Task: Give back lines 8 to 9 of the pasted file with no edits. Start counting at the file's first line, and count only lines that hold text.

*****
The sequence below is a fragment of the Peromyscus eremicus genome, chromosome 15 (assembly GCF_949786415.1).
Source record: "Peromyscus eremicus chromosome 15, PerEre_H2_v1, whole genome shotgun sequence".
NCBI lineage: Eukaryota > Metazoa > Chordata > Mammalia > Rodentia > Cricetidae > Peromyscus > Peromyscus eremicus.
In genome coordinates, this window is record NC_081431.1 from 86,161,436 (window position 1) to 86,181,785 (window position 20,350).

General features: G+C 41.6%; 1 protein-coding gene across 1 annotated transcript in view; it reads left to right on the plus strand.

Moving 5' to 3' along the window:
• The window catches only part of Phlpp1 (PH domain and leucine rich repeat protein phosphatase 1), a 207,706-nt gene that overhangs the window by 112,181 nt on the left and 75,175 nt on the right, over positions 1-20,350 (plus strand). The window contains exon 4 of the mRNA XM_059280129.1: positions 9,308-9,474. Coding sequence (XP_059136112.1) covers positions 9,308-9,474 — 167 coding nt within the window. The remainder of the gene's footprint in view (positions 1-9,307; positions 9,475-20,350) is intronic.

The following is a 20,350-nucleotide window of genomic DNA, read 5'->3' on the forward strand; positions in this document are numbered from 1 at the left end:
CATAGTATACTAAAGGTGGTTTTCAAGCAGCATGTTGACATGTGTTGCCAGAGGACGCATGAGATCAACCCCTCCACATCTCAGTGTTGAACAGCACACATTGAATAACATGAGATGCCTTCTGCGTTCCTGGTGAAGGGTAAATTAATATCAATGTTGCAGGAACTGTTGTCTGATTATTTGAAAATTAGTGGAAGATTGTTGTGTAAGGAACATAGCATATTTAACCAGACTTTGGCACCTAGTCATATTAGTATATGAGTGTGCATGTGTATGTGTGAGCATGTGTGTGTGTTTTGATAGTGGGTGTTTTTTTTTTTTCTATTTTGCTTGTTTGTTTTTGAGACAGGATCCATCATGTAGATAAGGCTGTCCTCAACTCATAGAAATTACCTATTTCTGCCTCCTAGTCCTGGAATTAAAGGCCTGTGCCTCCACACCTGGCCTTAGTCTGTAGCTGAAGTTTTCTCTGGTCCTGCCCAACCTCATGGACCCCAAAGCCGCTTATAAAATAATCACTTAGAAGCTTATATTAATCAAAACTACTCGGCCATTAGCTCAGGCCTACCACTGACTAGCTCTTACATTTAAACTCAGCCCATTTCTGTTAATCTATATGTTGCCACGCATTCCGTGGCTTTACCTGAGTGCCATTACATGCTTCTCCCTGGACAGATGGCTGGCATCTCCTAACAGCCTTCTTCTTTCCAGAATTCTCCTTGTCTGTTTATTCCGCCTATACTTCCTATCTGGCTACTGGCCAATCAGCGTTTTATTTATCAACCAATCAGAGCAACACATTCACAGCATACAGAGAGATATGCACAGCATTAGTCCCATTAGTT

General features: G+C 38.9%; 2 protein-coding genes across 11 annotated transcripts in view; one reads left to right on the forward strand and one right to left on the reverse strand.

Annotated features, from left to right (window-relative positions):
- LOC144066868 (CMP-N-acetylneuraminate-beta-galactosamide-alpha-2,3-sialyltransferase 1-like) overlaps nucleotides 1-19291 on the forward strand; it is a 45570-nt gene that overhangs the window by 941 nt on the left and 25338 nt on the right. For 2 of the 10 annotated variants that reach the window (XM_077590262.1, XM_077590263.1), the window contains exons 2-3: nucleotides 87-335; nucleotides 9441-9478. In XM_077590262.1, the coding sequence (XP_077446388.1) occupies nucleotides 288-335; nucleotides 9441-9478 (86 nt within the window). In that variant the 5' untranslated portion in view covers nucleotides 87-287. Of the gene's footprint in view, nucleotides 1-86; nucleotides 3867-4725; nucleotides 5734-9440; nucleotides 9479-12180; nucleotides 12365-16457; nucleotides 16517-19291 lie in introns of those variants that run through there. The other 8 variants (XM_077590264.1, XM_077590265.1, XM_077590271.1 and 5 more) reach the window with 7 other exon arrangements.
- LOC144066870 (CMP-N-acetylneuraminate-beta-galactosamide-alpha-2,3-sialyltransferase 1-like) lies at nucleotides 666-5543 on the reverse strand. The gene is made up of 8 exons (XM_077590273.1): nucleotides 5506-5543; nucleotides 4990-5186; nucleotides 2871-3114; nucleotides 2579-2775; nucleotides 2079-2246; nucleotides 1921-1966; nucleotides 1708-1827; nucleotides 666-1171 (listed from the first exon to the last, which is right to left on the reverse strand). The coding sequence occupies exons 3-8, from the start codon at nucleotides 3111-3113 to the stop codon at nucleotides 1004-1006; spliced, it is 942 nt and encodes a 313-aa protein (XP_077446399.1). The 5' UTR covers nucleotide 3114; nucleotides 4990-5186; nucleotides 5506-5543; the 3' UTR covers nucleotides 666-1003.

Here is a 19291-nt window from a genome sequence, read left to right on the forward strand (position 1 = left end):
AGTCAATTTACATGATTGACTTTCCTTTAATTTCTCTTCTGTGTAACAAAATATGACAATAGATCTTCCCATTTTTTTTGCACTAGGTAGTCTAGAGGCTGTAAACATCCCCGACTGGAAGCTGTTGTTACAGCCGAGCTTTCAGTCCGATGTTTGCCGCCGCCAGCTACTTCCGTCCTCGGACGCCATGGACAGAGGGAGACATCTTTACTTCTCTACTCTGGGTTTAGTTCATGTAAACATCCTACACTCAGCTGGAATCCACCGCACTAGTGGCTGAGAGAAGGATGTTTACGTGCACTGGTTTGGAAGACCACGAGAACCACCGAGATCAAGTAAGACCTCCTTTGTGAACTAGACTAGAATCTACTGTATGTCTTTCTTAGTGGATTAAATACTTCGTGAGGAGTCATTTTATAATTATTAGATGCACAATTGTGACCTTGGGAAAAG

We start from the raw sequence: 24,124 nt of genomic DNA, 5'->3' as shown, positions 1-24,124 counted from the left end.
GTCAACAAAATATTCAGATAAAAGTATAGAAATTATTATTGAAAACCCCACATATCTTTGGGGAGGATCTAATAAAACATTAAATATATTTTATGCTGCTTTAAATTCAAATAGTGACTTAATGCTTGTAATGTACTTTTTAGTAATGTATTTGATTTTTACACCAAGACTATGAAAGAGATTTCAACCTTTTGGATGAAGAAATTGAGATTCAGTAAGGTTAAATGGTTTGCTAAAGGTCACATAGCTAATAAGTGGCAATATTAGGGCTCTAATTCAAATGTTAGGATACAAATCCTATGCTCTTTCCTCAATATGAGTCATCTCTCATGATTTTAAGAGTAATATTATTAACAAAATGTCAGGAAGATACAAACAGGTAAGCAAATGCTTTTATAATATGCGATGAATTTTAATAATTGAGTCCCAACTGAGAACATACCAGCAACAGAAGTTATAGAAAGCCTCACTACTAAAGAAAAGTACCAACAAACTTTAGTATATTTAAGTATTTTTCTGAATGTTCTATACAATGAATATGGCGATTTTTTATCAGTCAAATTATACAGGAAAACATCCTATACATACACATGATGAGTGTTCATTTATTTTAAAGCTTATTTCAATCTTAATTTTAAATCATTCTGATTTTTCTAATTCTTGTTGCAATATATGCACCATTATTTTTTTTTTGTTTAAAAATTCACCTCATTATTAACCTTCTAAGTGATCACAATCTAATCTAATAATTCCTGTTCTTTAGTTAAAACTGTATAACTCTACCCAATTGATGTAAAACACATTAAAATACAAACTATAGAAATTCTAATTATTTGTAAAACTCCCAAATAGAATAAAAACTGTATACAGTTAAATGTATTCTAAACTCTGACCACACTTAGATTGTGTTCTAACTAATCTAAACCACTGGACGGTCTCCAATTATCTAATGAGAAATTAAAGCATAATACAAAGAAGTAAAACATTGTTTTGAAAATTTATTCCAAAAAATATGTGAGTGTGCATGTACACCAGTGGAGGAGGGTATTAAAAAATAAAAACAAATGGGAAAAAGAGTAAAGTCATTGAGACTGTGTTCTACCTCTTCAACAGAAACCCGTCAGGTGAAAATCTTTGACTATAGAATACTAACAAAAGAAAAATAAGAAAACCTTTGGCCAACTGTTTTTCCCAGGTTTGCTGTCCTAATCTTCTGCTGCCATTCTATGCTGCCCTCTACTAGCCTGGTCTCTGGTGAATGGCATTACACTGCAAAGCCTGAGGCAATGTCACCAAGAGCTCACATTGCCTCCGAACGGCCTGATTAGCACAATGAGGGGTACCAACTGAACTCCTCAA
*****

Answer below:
The following is a 20,350-nucleotide window of genomic DNA, read 5'->3' on the forward strand; positions in this document are numbered from 1 at the left end:
CATAGTATACTAAAGGTGGTTTTCAAGCAGCATGTTGACATGTGTTGCCAGAGGACGCATGAGATCAACCCCTCCACATCTCAGTGTTGAACAGCACACATTGAATAACATGAGATGCCTTCTGCGTTCCTGGTGAAGGGTAAATTAATATCAATGTTGCAGGAACTGTTGTCTGATTATTTGAAAATTAGTGGAAGATTGTTGTGTAAGGAACATAGCATATTTAACCAGACTTTGGCACCTAGTCATATTAGTATATGAGTGTGCATGTGTATGTGTGAGCATGTGTGTGTGTTTTGATAGTGGGTGTTTTTTTTTTTTCTATTTTGCTTGTTTGTTTTTGAGACAGGATCCATCATGTAGATAAGGCTGTCCTCAACTCATAGAAATTACCTATTTCTGCCTCCTAGTCCTGGAATTAAAGGCCTGTGCCTCCACACCTGGCCTTAGTCTGTAGCTGAAGTTTTCTCTGGTCCTGCCCAACCTCATGGACCCCAAAGCCGCTTATAAAATAATCACTTAGAAGCTTATATTAATCAAAACTACTCGGCCATTAGCTCAGGCCTACCACTGACTAGCTCTTACATTTAAACTCAGCCCATTTCTGTTAATCTATATGTTGCCACGCATTCCGTGGCTTTACCTGAGTGCCATTACATGCTTCTCCCTGGACAGATGGCTGGCATCTCCTAACAGCCTTCTTCTTTCCAGAATTCTCCTTGTCTGTTTATTCCGCCTATACTTCCTATCTGGCTACTGGCCAATCAGCGTTTTATTTATCAACCAATCAGAGCAACACATTCACAGCATACAGAGAGATATGCACAGCATTAGTCCCATTAGTT